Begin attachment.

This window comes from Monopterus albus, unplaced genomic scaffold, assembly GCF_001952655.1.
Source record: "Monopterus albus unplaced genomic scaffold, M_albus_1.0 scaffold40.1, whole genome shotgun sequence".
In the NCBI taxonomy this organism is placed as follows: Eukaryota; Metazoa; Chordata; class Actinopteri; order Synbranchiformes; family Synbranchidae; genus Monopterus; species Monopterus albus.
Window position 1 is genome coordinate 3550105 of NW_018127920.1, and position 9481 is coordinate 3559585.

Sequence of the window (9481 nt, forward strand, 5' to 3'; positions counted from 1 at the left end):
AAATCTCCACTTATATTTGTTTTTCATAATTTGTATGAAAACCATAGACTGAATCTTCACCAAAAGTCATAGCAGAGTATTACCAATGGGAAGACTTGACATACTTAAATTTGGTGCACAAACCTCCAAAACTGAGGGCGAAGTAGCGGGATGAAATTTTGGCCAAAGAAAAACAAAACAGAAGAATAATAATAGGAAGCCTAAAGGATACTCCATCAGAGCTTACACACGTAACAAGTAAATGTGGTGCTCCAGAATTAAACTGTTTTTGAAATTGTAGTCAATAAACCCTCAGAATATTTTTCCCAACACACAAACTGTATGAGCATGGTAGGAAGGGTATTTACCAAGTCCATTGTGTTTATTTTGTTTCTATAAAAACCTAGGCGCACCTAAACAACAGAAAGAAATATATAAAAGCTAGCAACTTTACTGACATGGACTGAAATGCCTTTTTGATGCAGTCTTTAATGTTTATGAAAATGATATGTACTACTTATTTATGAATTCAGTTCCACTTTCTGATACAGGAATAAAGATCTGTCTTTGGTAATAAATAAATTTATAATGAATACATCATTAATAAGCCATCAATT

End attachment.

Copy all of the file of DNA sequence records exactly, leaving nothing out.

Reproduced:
This window comes from Monopterus albus, unplaced genomic scaffold, assembly GCF_001952655.1.
Source record: "Monopterus albus unplaced genomic scaffold, M_albus_1.0 scaffold40.1, whole genome shotgun sequence".
In the NCBI taxonomy this organism is placed as follows: Eukaryota; Metazoa; Chordata; class Actinopteri; order Synbranchiformes; family Synbranchidae; genus Monopterus; species Monopterus albus.
Window position 1 is genome coordinate 3550105 of NW_018127920.1, and position 9481 is coordinate 3559585.

Sequence of the window (9481 nt, forward strand, 5' to 3'; positions counted from 1 at the left end):
AAATCTCCACTTATATTTGTTTTTCATAATTTGTATGAAAACCATAGACTGAATCTTCACCAAAAGTCATAGCAGAGTATTACCAATGGGAAGACTTGACATACTTAAATTTGGTGCACAAACCTCCAAAACTGAGGGCGAAGTAGCGGGATGAAATTTTGGCCAAAGAAAAACAAAACAGAAGAATAATAATAGGAAGCCTAAAGGATACTCCATCAGAGCTTACACACGTAACAAGTAAATGTGGTGCTCCAGAATTAAACTGTTTTTGAAATTGTAGTCAATAAACCCTCAGAATATTTTTCCCAACACACAAACTGTATGAGCATGGTAGGAAGGGTATTTACCAAGTCCATTGTGTTTATTTTGTTTCTATAAAAACCTAGGCGCACCTAAACAACAGAAAGAAATATATAAAAGCTAGCAACTTTACTGACATGGACTGAAATGCCTTTTTGATGCAGTCTTTAATGTTTATGAAAATGATATGTACTACTTATTTATGAATTCAGTTCCACTTTCTGATACAGGAATAAAGATCTGTCTTTGGTAATAAATAAATTTATAATGAATACATCATTAATAAGCCATCAATT